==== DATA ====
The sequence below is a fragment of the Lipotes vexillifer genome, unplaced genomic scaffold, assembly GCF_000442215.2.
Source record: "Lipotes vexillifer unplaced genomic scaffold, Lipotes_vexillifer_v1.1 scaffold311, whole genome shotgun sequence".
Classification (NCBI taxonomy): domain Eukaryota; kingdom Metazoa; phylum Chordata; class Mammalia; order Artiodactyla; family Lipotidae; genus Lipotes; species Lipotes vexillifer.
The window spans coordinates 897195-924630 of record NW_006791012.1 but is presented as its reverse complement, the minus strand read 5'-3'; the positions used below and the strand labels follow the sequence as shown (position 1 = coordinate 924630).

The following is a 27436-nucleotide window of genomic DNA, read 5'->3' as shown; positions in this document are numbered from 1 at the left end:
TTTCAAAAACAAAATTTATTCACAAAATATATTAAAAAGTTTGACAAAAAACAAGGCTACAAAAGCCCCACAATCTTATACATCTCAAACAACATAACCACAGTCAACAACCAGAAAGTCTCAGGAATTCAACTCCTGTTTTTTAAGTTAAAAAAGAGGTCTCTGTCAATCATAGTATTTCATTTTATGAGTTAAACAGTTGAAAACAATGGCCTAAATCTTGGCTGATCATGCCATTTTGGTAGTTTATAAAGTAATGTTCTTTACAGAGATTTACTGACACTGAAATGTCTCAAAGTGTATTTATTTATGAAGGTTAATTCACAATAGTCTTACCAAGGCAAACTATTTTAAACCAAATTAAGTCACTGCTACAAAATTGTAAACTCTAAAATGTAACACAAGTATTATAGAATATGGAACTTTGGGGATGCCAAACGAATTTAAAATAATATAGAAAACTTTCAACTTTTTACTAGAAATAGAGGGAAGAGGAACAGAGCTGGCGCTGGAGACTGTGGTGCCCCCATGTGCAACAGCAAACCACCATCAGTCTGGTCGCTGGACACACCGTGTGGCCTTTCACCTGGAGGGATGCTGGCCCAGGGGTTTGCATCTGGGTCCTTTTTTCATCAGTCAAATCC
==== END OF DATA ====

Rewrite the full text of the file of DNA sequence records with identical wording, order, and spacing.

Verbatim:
The sequence below is a fragment of the Lipotes vexillifer genome, unplaced genomic scaffold, assembly GCF_000442215.2.
Source record: "Lipotes vexillifer unplaced genomic scaffold, Lipotes_vexillifer_v1.1 scaffold311, whole genome shotgun sequence".
Classification (NCBI taxonomy): domain Eukaryota; kingdom Metazoa; phylum Chordata; class Mammalia; order Artiodactyla; family Lipotidae; genus Lipotes; species Lipotes vexillifer.
The window spans coordinates 897195-924630 of record NW_006791012.1 but is presented as its reverse complement, the minus strand read 5'-3'; the positions used below and the strand labels follow the sequence as shown (position 1 = coordinate 924630).

The following is a 27436-nucleotide window of genomic DNA, read 5'->3' as shown; positions in this document are numbered from 1 at the left end:
TTTCAAAAACAAAATTTATTCACAAAATATATTAAAAAGTTTGACAAAAAACAAGGCTACAAAAGCCCCACAATCTTATACATCTCAAACAACATAACCACAGTCAACAACCAGAAAGTCTCAGGAATTCAACTCCTGTTTTTTAAGTTAAAAAAGAGGTCTCTGTCAATCATAGTATTTCATTTTATGAGTTAAACAGTTGAAAACAATGGCCTAAATCTTGGCTGATCATGCCATTTTGGTAGTTTATAAAGTAATGTTCTTTACAGAGATTTACTGACACTGAAATGTCTCAAAGTGTATTTATTTATGAAGGTTAATTCACAATAGTCTTACCAAGGCAAACTATTTTAAACCAAATTAAGTCACTGCTACAAAATTGTAAACTCTAAAATGTAACACAAGTATTATAGAATATGGAACTTTGGGGATGCCAAACGAATTTAAAATAATATAGAAAACTTTCAACTTTTTACTAGAAATAGAGGGAAGAGGAACAGAGCTGGCGCTGGAGACTGTGGTGCCCCCATGTGCAACAGCAAACCACCATCAGTCTGGTCGCTGGACACACCGTGTGGCCTTTCACCTGGAGGGATGCTGGCCCAGGGGTTTGCATCTGGGTCCTTTTTTCATCAGTCAAATCC